Telling Our Story

Telling Our Story

Client: Penn Hills NAACP Unit # 2278, Penn Hills, PA.

Project: Create campaign to express the goals of the Chapter. “It’s like you read my mind” – Joyce Davis, Chapter President

Telling our story for ourselves….what exactly does that mean? Is it just some catchy phrase that sounds good but has no substance to it? Or is it the finely-nuanced result of some marketing focus group? No, and no. Although I do hope that it is memorable enough to “catch on”. “Telling our story for ourselves” is the slogan – and newly adopted mission – of Penn Hills NAACP Unit #2278.

“Telling our story for ourselves” is a phrase with deep meaning. For far too long we, as a community, a people, and a nation, have allowed others (media, historians, politicians, et al) to control what stories are told, and equally importantly, HOW they are told. It is vital that we begin to take control of the public narrative. We must tell the story of our past. We must tell the story of our present. And we must write and tell the story of our future. We must tell our story accurately and honestly. We must tell our story and omit nothing. We must celebrate good. We must condemn the ugly. As the 20th Century philosopher George Santayana said “those who cannot remember the past are condemned to repeat it”. His quote is often expressed as “Those who cannot learn from history are doomed to repeat it.” You see, simply remembering the past is not enough. We must learn and grow from it. But yet, we must be careful to not continue to live in it. We must remember, realize, and honor the sacrifices of those who came before. We must not use the memories of the past to “justify” the (sometime) ugliness of the present and future.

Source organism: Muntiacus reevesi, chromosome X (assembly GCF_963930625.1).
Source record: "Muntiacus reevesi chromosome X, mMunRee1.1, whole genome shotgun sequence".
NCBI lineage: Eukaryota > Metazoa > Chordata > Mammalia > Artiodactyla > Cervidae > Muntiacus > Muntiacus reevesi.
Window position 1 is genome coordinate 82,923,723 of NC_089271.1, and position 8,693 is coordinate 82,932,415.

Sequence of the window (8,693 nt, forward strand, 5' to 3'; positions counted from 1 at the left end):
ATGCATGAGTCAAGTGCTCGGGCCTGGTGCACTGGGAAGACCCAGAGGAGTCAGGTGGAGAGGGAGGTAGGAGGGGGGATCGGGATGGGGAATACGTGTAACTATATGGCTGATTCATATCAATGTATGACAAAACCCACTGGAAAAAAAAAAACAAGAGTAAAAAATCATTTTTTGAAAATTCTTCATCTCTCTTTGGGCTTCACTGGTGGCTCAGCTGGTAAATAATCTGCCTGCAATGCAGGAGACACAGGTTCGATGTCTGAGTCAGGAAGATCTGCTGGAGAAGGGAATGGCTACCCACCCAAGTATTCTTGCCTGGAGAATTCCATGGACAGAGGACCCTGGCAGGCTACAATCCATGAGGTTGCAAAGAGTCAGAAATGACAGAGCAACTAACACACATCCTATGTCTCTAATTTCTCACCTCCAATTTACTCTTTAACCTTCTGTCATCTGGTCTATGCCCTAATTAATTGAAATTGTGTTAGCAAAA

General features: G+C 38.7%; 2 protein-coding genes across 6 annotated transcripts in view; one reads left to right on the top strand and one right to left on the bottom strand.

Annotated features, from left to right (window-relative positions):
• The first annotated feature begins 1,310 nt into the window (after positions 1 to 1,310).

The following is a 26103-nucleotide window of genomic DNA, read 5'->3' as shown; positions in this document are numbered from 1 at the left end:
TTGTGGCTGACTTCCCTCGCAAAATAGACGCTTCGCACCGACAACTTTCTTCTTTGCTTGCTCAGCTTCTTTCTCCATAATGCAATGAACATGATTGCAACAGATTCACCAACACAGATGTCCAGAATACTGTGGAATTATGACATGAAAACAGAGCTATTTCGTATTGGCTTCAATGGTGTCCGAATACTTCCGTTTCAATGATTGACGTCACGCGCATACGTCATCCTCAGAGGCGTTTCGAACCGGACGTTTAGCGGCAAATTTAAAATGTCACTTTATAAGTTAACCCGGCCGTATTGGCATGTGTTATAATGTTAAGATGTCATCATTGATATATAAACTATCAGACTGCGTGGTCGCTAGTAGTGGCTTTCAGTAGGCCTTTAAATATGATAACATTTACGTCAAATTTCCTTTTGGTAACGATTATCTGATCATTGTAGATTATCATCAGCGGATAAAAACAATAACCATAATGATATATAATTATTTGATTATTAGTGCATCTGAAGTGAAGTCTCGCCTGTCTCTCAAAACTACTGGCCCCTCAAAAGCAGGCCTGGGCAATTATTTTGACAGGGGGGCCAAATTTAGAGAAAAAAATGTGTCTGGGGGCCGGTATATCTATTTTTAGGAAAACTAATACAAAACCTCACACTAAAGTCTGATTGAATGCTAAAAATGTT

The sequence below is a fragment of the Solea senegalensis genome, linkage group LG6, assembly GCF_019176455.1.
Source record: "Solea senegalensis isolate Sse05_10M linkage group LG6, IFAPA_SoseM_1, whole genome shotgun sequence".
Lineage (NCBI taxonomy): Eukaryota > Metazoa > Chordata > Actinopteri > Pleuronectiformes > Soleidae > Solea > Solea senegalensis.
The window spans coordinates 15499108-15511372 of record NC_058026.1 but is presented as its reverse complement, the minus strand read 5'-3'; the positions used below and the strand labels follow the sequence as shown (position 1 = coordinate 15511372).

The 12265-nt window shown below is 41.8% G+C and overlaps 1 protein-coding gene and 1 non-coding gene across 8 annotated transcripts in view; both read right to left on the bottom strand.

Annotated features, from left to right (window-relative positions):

Telling our story for ourselves is also a call to be united. This does not mean that telling “my story” or “your story” isn’t important, but we must not let that lead to fragmentation that ultimately divides us. There is power when “my story” and “your story” are rolled into one “our story”. The longer we allow our individual stories to be told in isolation (or worse yet, hidden in isolation) the longer we allow ourselves to be held powerless. Together we can exert our power. Alone we are easy to ignore. Together we can solve our problems. Together we can heal our community. Alone we will continue to suffer hurt and loss. Together we can serve our brothers and sisters in honor of our fathers and mothers. Alone we only serve oneself.

Two-thousand and eighteen will be a significant mile post in the history of Penn Hills NAACP Unit #2278. Won’t you please join us on our journey?